Kava and Moiri Pig

A few years after Tafa'i descends to the Dark Kingdom to retrieve his father, Tafa'i competes in two trials to win the hand of the beautiful princess. hawaiian Te'uraitea'i: Kava and the Moiri pig.

Kava and Moiri Pig

The two tests of Tafa'i: Kava and the Moiri pig

The five cousins of Tafa'i, son of Pua'ari'itahi, decided to seek his hand and prepared a double canoe for this purpose. Tafa'i told his mother that he also intended to go; this one seized a sheath of coconut flowers and posed it on the sea, transformed it into a splendid canoe which they named Niu (Coconut tree) and which was soon ready for the voyage.

His mother announced to him that his ancestral shark Tere-mahia-ma-hiva (fast travel with the fleet) would accompany him and that he should regard it as his protective guardian ancestor (Taura), which he promised to do.

The two canoes left at the same time. The double had a crew of experienced sailors, a pilot and an astrologer. In the simple canoe Tafa'i was alone escorted by the faithful shark, and he was quick to leave his cousins behind. When the five brothers approached the shore of Hawaii, they saw their cousin Tafa'i who was the first to welcome them. The royal family of Southern Havai'i received very kindly the young chiefs who came to offer themselves to the princess.

A few days later it was decided to put the young Tahitians to the test and the young princess was appointed as referee. They were all belted and armed with spears for the occasion.

The first test consisted of pulling out a giant tree by the roots, a kava (intoxicating apple tree) who was possessed by the demon and caused the death of those who disturbed him. Each man had to present himself according to his age.

 Beginning with the eldest, Te'-ura-i-te-ra'i said to him: “Oh! Arihi-nui-apua's Tahiti, come and tear this 'ava and chew it to make the drink that intoxicates Havai'i”.

The young man sprang forward and thrust his spear into the base of the trunk; immediately the tree, becoming a living thing, cast its roots over him piercing him through and through. Then came the second brother Ta-oe-a-pua who suffered the same fate as well as the other three brothers Orooro-i-pua, Te-mata-tauia-ia-ro'o and Te-mata-a'a-ra i.

Seeing that they were all dead, the princess said to her parents: "Perhaps that is enough." But these declared that the latter must also try; it was Tafa'i's turn and the princess said: “O Tafa'i wait! Tafa'i with the skin that caused Hawaii to arise, son of Hema, my sympathies go out to you! Come and snatch this kava and chew it to make drink and intoxicate Hawaii”.

Without being moved the noble giant advanced and plunged his spear into the base of the trunk and at the moment when the roots sought to seize him, he held his spear solidly by the end and the roots came to roll up on it like the tentacles. of an octopus, then he continued to thrust his spear until the whole tree gave way. He then tore it up, lifted it at the end of his spear, beat and bruised the roots so that they lost all power, then put the tree back on the ground. Finally, turning to his cousins who lay lifeless, he brought them back to life to the amazement of the onlookers.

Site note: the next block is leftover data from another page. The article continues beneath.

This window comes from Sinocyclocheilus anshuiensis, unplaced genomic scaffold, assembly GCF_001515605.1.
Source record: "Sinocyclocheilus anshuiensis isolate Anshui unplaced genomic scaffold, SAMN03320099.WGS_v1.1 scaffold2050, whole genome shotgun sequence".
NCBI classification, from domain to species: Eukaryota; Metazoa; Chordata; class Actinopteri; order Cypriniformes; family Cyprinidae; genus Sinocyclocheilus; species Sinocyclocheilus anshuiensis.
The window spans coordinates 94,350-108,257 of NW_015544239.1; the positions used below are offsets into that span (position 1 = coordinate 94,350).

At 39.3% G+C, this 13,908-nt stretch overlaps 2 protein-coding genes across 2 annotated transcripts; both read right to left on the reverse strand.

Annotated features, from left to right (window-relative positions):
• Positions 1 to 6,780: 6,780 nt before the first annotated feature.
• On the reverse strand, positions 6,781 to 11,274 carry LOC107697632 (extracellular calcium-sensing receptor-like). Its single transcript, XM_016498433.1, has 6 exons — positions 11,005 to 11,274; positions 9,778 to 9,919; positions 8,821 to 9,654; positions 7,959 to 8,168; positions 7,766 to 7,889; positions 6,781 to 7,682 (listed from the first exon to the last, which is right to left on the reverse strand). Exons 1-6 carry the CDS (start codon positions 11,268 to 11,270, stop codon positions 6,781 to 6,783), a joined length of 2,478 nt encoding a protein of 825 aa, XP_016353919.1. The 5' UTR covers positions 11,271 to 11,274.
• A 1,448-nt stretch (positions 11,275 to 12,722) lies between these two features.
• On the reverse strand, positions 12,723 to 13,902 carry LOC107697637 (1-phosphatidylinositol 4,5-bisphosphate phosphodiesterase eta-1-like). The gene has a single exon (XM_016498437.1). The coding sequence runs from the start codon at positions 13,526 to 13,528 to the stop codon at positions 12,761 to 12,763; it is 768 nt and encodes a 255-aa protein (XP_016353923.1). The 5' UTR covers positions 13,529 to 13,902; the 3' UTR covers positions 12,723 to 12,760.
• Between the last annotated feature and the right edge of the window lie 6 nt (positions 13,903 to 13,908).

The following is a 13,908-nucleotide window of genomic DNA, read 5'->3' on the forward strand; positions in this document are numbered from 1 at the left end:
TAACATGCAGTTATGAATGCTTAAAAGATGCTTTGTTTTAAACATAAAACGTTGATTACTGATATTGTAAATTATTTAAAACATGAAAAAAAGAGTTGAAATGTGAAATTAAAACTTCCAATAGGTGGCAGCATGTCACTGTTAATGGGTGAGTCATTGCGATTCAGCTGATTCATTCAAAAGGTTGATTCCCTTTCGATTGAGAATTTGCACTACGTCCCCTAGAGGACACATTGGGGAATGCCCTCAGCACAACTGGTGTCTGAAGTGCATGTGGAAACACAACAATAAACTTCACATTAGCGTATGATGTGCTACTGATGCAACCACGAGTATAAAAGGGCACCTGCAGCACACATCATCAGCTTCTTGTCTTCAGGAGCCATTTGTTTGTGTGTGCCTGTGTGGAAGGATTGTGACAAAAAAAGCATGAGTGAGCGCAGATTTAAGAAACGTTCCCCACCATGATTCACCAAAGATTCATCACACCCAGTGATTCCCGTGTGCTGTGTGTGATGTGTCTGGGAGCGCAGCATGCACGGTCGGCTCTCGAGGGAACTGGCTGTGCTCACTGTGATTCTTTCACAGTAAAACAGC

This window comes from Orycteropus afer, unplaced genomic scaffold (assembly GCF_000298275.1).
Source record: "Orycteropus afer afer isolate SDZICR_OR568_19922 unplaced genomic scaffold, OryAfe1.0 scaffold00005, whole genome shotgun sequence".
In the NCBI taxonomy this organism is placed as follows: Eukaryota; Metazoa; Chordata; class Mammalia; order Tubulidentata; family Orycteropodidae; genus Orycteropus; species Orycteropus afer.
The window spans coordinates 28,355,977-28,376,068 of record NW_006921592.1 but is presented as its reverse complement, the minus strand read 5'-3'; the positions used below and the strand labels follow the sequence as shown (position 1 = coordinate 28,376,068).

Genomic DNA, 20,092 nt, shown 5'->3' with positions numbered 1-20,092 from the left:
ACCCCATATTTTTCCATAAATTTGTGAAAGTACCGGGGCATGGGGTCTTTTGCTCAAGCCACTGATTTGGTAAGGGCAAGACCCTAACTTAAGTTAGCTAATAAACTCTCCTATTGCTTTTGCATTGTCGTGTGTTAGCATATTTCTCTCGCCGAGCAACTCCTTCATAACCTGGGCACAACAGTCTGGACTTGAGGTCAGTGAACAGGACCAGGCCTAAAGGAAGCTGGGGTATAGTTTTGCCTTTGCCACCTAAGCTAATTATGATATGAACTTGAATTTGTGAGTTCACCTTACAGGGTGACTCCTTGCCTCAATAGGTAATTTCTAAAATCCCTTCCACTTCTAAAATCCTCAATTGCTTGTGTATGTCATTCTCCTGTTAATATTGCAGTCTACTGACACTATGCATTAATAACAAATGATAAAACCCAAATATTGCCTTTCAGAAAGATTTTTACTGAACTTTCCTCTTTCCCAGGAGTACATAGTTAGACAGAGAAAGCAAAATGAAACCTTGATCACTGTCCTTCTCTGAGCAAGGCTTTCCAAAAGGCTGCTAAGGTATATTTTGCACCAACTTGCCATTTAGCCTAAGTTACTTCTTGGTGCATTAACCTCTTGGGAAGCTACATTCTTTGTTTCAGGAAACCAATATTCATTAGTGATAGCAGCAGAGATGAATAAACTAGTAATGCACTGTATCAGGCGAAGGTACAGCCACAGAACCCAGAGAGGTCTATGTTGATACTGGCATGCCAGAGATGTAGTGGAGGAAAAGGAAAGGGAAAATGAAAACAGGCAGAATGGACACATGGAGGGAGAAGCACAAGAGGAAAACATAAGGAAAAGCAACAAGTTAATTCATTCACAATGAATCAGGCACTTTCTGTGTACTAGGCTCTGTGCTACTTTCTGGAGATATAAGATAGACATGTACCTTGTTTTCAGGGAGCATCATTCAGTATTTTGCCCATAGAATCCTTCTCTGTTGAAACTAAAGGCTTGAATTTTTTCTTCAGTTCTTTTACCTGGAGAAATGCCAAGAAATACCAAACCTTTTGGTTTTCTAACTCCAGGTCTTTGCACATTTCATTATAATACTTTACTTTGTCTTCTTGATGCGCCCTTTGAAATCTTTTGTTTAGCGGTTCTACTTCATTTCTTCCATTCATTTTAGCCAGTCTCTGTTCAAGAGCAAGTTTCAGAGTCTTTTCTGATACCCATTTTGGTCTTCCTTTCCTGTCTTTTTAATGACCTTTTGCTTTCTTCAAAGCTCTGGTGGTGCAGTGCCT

As soon as the Tahitians were ready to prepare the drink with the roots of ava, they asked for a pig and other victuals to complete the festivities. The royal family acceded to their wishes by pointing out the famous Moiri pig, a monster that devoured people and whose reputation had long since reached Tahiti. The putting to death of this plague of humanity was to be the last test to which the young people were to be subjected and, as for the previous test, they were to present themselves according to their age.

The young men stood ready, spear in hand and provided with rope to bind the pig and the princess called: O Moiri, be tied with the rope” and monster leaped out of the woods in a cloud of dust, huffing and growling. The first rushed on the pig to grab its feet and knock it down, but it was immediately swallowed. All the others suffered the same fate, for the spears had no effect on the monster's thick skin.

When it was Tafa'i's turn, he plunged his spear into the pig's mouth just as it was about to swallow it; a terrible struggle ensued, from which Tafa'i emerged victorious. He immediately cut up the pig and took out his cousins who came back to life. Applause without number greeted this achievement and Tafa'i was recognized without question as the greatest hero Havai'i-à had ever seen. The pig was appreciated by all, and the kava that the Tahitians had prepared was considered excellent and gladdened the hearts of the drinkers.

Finally the time came for the hero to claim his princess. The king and queen were ready to accept Tafa'i and the princess who had conceived a great admiration for him was ready to give him her hand.

The astonishment was great when the hero, speaking in his name and in the name of his cousins, said to them: "la ora na ra 'outoa, te ho'i nei matou ito matou fertua " (And now farewell, we will return to our country). It was then that the Hawaiians understood that they had offended the Tahitians by treating them too harshly and despite their protests they could not make them change their minds.

The Tahitians left exactly as they had come. Having returned home after their useless expedition, they gave up looking for famous beauties from other countries and, among their compatriots, found wives who suited them very well. Tafa'i married a beautiful and young chieftain from the North of Tahiti called Hina; she was known for her gorgeous black hair that reached down to her feet. Their attachment to each other was long and lasting.